Obama, Egypt, and Israel: None Dare Call It Treason, Fifty Years Later

Obama, Egypt, and Israel: None Dare Call It Treason, Fifty Years Later

Barely more than three years ago, President Obama traveled to Cairo, speaking to students and offering a “new beginning between the United States and Muslims around the world.” Now, in the wake of the storming of the US Embassy in Cairo on Tuesday, Obama’s outreach policy is in ruins; the death of the US ambassador in Libya further underscores the reality that the “Arab Spring” is really an Arab winter.

Hell, as Thomas Hobbes said, is reality seen too late. And the hellishness of today’s Egypt seems manifest to anyone paying attention to Egypt today; after the embassy violence, Egyptian president Mohamed Morsi seems focused only on prosecuting the makers of the movie, even as Morsi’s own Muslim Brotherhood continues protests in front of the US embassy on Friday.

Confronted with all this bad news, the mainstream media seems to have made a key decision on its coverage–attack Mitt Romney. They will continue to defend their anointed champion, Obama, against attacks on his foreign policy record. A headline from The Business Insider sums up the state of play: “Mitt Romney Is Getting Completely Shredded For His Response To The US Embassy Attacks.”

Romney’s basic point was that Islamists are attacking us because we are weak; as a campaign document puts it, “We have seen a foreign policy of weakness and decline in American influence and respect. Yesterday, we saw the consequences of this perceived weakness.” And that’s what has sent the MSM into overdrive in defense of Obama. Romney is now being picked apart on minor timeline issues (issues on which he was correct), while the major thrust of what he said–his critique of Obama policy weakness–is ignored.

As Breitbart News‘s Joel Pollak pointed out, it would have been just as easy, were the MSM so inclined, to take apart the contradictions of various Obama administration statements. Or, as Breitbart’s Tony Lee observed, the MSM could have made the Obama administration’s lack of preparation against possible attacks–it was, after all, the anniversary of 9-11–into an issue. But the MSM wasn’t interested in any of that. And of course, there’s the larger question hanging over all US Mideast policymaking: are we seeing, as Samuel Huntington suggested almost 20 years ago, a “clash of civilizations” that might be beyond the power of even the 44th President to solve? But none of those arguments fit the needs of the pro-Obama MSM narrative. So they are ignored.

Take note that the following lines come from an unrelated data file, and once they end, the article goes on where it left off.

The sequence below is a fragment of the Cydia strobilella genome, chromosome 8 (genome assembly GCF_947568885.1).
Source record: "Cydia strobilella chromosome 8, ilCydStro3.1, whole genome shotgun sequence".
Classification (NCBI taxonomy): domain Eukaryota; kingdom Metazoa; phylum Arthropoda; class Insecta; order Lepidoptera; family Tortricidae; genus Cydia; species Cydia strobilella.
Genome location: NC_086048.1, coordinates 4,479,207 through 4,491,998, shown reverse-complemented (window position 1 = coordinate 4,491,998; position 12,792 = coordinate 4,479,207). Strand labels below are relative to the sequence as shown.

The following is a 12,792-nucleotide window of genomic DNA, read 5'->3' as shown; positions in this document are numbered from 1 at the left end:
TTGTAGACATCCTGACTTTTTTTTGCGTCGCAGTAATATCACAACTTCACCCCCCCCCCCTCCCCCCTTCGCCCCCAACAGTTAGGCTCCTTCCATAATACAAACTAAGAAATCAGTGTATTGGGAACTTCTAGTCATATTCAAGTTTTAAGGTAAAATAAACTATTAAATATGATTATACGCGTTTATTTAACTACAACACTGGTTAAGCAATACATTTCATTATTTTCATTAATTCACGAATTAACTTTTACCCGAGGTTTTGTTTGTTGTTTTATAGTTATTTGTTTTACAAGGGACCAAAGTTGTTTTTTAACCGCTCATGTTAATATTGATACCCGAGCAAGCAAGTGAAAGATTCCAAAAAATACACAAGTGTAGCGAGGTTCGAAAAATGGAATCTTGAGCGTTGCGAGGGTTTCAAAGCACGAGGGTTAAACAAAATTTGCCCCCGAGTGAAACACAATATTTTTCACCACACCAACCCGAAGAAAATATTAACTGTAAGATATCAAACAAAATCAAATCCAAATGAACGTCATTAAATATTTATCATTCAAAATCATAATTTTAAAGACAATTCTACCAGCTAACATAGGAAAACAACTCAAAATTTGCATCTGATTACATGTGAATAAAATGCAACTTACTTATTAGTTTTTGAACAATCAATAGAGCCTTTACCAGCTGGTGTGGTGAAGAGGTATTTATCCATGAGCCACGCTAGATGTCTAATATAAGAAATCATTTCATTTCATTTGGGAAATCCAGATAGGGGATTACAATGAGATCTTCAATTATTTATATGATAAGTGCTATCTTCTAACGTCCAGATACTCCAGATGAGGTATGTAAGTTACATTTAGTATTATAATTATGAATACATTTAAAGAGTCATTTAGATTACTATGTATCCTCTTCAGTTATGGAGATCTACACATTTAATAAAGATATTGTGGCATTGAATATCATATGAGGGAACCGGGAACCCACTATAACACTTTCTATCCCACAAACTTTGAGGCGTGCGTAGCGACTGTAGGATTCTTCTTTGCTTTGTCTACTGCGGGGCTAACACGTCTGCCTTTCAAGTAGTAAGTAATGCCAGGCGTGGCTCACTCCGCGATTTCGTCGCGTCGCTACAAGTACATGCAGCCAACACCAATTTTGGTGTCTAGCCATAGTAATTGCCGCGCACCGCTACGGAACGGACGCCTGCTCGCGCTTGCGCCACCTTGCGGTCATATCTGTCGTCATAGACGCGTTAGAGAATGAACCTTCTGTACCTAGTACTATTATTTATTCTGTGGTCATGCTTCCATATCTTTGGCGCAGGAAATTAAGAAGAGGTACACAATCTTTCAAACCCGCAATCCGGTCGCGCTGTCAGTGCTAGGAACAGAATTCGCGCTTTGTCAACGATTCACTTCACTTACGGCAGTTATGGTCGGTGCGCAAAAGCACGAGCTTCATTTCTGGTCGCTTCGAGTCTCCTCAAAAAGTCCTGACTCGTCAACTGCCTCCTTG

Thus Obama was able to look stern and solemn, denouncing the latest violence on Wednesday’s nightly news broadcasts–and none of those shows noted that the President was jetting off, that same night, to a political campaign rally in Las Vegas. 

No wonder Romney’s having a hard time; the media really are out to get him. As Brent Bozell, president of the watchdogging Media Research Center, put it earlier this year:

There is a narrative that is evolving out there which is if the story helps Barack Obama re-election, it’s news. If it doesn’t, it’s not news. You’ve seen story after story after story that has been completely spiked, on purpose, by the media.

And that’s the bottom line: if it helps Obama, cover the story. And if it doesn’t help Obama, don’t cover it–or better yet, blast Romney. And as we have seen, the media’s endless efforts to hurt Romney also entail hurting the US national interest and also the interests of our allies, most notably Israel.

In the third part of this series, we observed that the Obama administration seems to be putting more trust in Morsi and the Muslim Brotherhood than in Bibi Netanyahu and the Israeli government. The Obamans were looking the other way as Morsi warmed up to the government of Iran, but at the same time, the Obamans were doing everything they could to interfere with possible Israeli plans to strike at Iran’s nuclear facilities.

In fact, the tilt toward the Morsi and the Muslim Brotherhood–and away from American and Israeli interests–is part of a remarkable pattern of US foreign policy over the last six decades. It’s a pattern so distinct, in fact, that it requires historical explication.

A half-century ago, President John F. Kennedy quipped, “The only thing worse than being an enemy of the United States was being an ally.” Kennedy was thinking about countries in Latin America, Asia, and Africa, all associated with the United States, all opposed to communism–and yet under fire in the US for alleged corruption and autocracy. Indeed, over the previous 15 years–in the ’40s and ’50s–the US had lost allies in Eastern Europe, gallant anti-Nazi countries such as Poland and Czechoslovakia that were traded away at Yalta, and then, in turn, China, North Korea, and Cuba. Meanwhile, in JFK’s time, communist subversions threatened other US allies around the world.

In 1964, a year after Kennedy’s assassination, an American named John Stormer tried to make sense of what was happening in the US. Stormer published a book, None Dare Call It Treason, taking the title from a couplet from a 16th century English courtier, John Harington: “Treason doth never prosper: what’s the reason? Why, if it prosper, none dare call it treason.” In other words, by the time you know it, it’s too late.